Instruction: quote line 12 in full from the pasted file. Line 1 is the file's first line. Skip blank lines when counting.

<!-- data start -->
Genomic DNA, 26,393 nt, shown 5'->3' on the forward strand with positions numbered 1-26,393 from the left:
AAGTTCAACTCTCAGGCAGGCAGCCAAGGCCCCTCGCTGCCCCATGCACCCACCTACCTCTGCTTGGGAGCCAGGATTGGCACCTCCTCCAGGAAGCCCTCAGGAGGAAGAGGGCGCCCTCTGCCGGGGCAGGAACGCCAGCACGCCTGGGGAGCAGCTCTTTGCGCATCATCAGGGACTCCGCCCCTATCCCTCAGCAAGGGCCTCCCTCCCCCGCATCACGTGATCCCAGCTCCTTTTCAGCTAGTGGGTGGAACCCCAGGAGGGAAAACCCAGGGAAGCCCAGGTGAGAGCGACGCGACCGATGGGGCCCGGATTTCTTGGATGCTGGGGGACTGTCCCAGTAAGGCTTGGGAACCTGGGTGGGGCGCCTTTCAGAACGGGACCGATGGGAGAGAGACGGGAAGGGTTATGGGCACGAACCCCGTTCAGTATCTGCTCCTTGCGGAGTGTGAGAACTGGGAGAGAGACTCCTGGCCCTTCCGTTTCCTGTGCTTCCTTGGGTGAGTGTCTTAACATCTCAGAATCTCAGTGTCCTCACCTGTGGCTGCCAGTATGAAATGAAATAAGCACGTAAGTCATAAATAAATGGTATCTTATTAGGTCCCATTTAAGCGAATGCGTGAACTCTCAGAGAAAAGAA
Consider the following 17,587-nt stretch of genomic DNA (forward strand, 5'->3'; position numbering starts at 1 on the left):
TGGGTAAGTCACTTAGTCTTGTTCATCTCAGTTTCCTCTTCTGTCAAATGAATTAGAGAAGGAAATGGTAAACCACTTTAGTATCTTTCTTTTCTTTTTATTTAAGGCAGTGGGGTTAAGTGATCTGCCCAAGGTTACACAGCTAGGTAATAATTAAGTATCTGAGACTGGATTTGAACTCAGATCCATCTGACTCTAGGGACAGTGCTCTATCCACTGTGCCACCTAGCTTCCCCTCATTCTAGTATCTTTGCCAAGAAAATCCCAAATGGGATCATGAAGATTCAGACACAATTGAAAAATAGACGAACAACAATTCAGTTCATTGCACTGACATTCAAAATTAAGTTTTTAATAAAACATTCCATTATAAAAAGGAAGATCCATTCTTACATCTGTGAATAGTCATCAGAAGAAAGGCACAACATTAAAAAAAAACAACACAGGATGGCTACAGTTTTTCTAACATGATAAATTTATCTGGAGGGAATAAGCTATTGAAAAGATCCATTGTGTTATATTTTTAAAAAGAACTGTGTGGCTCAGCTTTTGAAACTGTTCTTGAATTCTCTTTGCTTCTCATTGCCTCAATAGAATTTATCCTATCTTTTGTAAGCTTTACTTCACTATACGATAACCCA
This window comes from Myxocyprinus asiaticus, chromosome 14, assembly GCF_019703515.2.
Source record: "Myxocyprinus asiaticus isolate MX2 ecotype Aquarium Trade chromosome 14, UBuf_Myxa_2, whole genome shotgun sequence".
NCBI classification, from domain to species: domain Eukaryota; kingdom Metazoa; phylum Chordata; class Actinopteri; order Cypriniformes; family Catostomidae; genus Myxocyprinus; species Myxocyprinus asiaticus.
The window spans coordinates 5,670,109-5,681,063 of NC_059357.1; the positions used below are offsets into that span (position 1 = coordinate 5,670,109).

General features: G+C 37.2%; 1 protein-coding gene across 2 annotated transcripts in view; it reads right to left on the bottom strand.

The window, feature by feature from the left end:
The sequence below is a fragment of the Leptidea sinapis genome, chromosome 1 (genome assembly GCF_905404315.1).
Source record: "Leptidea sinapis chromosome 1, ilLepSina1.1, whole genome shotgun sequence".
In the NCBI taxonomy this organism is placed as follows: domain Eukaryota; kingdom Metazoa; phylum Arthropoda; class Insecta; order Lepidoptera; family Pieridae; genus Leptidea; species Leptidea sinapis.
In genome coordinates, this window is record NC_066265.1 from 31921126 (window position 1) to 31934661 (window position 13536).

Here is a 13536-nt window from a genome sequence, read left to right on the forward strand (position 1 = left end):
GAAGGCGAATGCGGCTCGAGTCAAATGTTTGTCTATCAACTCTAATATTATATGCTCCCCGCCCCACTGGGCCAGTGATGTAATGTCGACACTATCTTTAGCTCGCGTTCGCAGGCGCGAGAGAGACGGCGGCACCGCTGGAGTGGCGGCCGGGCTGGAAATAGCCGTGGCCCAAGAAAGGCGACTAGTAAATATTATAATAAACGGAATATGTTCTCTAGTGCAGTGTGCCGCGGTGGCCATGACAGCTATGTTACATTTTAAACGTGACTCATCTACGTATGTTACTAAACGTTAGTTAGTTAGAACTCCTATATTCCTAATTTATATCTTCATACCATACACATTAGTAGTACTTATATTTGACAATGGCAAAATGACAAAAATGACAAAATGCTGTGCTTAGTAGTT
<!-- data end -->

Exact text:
Source record: "Leptidea sinapis chromosome 1, ilLepSina1.1, whole genome shotgun sequence".